* July exports -5.3 pct y/y vs Reuters poll +2.5 pct
* July imports -4.8 pct y/y vs poll f'cast -1.5 pct
* Trade surplus 1.9 bln rgt vs poll f'cast 4.3 bln rgt
* Exports to China -22.3 pct y/y, U.S. +4.1 pct, EU -2.0 pct
KUALA LUMPUR, Sept 7 Malaysia's exports suffered their biggest
slump in 15 months in July, signaling persistent pressure on the export-reliant
economy and raising the prospect of further monetary easing before year-end.
Exports from the Southeast Asian economy declined 5.3 percent in July from a
year earlier, data from the International Trade and Industry Ministry showed, a
sharp contrast to economists' estimates of a 2.5 percent annual rise. In June,
exports grew 3.4 percent.
Compounding matters were signs of tepid domestic demand, with imports
falling 4.8 percent on-year, sharply down from the previous month's 8.3 percent
The volatility in the monthly data may keep the central bank from cutting
rates again at its policy meeting later on Wednesday, following a surprise
25-basis-point easing to 3.00 percent in July.
A Reuters poll forecast Bank Negara Malaysia to stay its hand this
afternoon, but some analysts note growing risks of a further easing before
year-end, especially given the soft growth trend and weak sales to key trading
Malaysia, the world's second-largest producer of palm oil and a major
exporter of natural rubber, saw exports of both commodities drop 9.6 percent and
43.9 percent in July, respectively.
Annual exports of liquefied natural gas also tumbled 25 percent.
A weak spot was China, the country's biggest trading partner. Exports to the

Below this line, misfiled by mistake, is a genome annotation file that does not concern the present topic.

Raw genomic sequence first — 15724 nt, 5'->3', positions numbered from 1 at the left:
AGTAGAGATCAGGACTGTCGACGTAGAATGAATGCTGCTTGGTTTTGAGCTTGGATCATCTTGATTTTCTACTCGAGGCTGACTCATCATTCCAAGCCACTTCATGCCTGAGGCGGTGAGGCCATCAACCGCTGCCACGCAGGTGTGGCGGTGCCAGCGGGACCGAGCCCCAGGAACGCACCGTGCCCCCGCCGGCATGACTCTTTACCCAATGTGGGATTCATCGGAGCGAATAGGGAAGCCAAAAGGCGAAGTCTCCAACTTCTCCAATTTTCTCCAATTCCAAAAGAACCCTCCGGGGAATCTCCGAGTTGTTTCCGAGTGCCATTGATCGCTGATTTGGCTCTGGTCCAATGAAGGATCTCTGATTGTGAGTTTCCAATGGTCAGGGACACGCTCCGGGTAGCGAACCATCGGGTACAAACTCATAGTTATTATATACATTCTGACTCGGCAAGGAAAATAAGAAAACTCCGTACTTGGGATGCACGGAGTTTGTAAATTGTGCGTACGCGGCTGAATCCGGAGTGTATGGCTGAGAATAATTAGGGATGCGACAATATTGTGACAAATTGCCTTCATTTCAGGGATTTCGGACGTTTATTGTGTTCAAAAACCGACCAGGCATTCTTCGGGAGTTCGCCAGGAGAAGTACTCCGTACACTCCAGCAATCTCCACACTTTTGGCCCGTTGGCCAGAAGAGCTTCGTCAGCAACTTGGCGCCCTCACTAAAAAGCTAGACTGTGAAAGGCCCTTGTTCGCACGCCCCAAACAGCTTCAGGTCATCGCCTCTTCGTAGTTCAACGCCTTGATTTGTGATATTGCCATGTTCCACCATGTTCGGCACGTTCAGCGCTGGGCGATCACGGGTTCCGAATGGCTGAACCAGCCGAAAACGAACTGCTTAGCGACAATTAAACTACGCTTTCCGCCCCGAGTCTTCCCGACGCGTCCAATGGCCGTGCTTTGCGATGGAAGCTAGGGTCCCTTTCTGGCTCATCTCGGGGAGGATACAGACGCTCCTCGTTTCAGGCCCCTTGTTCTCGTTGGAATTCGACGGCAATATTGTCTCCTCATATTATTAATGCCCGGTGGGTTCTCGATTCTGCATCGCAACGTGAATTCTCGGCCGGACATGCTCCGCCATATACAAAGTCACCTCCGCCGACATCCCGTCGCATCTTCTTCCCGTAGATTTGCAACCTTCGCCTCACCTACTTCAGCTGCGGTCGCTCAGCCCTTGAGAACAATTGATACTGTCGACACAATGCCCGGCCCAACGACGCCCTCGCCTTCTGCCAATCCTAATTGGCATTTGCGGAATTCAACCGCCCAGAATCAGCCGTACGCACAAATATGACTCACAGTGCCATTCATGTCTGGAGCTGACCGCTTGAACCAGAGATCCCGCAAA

world's second-biggest economy fell 22.3 percent in July, on lower shipments of
electrical and electronic products, petroleum products and natural rubber.
Brian Tan, an economist with Nomura, said a rate cut was more likely later
this year at the policy meeting in November.
"With the volatility between this month and the previous month's numbers,
it's not clear whether this is a structural trend. It's something we'll have to
monitor before we come to any conclusions about the country's growth
trajectory," he said.
HSBC economists are not ruling out a cut on Wednesday, especially as
economic growth has slowed for five straight quarters to the end of June 2016.
In the second quarter, Malaysia clocked up the slowest annual growth in
Exports to the U.S. rose 4.1 percent, driven by demand for optical and
scientific equipment, and palm oil and palm-based products.
July's trade surplus narrowed to 1.9 billion ringgit ($467.81
million)compared to 5.5 billion ringgit in June.
"Data released since that GDP report, while scant, do not suggest a
turnaround is imminent," HSBC economist Su Sian Lim said in a note.
($1 = 4.0615 ringgit)
(Reporting by Rozanna Latiff; Editing by Shri Navaratnam)